Patri 3

I translated some poems from Purnendu Patri’s Kathapakathan II.

You might laugh
but I swear wherever I see licks of flame
these days I am prostrate as if watching a movie.
Let me tell you the reason.
A couple of days ago I read somewhere
that on an unfortunate day of the national movement
Nandalal Basu had drawn a bunch of posters
to make invincible
anti-imperialism and the emergence of tortured people.
But in fear of police raids
all incendiary posters are in the belly of fire.
Immediately having read the news
In the fire stony faces of proud humans feeling fury
In the fire incessant glee for chain shattering
In the fire the shining magazines of Chattagram.
On one side applauding youth march toward a hangman’s platform
on the other side behind naked soldiers
in the blaze of my own chest, a rib-enflamed bone-skeleton.
It was like this for some days.
Then I forgot everything.
Suddenly several days ago another impact.
Lorca’s life’s-worth of sonnets were tucked
in a soldier friend’s pocket.
Within Franco’s butcher-fire
Both soldier and sonnet burnt to ashes in a day.
After having read the news
In the fire blood wedding’s sprinting horse
Behind the horse a crooked blade of unbridled lust
Behind the knife a blue moon’s red blood hunger
And the green guitar’s endless yellow mourning.
Believe me, Amitava
Now whenever I look at fire
I see the various alphabets of
Lorca’s sonnets burnt to ash, or these:
Heaven, death, murder, blood, wing,
mountain, love, rock, dagger, root,
urine, hate, laughter, breast,


Patri 2

I translated some poems from Purnendu Patri’s Kathapakathan II.

Amitava, that I ripped the dreads-tangled darkness of a deep pit
and collected a rock, you know this. That I wanted to build
such a woman with a blow of a chisel-hammer that she’d look
as if she’d just awoken and showered at the earth’s magma falls,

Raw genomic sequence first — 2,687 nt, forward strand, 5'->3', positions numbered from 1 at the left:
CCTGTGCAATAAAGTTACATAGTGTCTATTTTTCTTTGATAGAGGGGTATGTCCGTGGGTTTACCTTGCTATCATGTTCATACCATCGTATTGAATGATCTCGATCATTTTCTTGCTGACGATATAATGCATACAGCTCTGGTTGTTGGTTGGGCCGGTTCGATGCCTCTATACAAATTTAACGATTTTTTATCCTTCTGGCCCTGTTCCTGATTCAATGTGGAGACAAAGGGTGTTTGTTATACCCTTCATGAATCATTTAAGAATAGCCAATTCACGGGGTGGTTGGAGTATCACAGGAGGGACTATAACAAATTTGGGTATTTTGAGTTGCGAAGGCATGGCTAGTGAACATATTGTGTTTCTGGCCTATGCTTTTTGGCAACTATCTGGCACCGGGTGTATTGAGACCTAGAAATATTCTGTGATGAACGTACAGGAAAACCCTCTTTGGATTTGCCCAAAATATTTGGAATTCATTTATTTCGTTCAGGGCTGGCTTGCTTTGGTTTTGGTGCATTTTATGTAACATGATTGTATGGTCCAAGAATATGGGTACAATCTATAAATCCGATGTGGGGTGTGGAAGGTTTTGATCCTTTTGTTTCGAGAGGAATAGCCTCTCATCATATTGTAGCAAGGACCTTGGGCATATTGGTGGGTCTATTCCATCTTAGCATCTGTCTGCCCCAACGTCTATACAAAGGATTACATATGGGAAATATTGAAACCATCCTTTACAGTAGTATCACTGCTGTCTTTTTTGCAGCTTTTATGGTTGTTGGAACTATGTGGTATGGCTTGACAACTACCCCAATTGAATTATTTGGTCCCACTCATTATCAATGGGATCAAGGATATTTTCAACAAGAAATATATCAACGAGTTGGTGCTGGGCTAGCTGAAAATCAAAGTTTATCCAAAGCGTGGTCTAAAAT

this you also know. So the following story–

The day I struck the first chisel blow, a spray of blood. All night
a hand pressed on her wound. All day inside of her emptiness
like a mother. When no longer dripping in blood, and
her wound is brimming with green leaves, sitting down again
to mold with the chisel-hammer.
– What are you putting on me?
– A sari of fire. That which suits your soul.
– What is that smell inside me?
– I scattered seeds of yearning in your blood. Flowers are blooming on those trees.
– How shall I show you my gratitude for this new life?
– Turn the petals of my desire into golden jasmines.
– You are the one who will give me that power.
– Here, take this heart.

The next incident is very amusing. Immediately upon receiving life
she broke down the door of the room and ran away toward the earth.
She hasn’t returned. Having lost my own
heart, now I am the rock of a deep pit.


This is a poem my mom wrote a long time ago that I translated from Bengali to English for my parents’ 25th wedding anniversary a couple years ago.



For him I stand on bended knee.

Having noticed the beauty of a shoulder,

Having been an alveoli beside his lung,

Having been the skin stretched across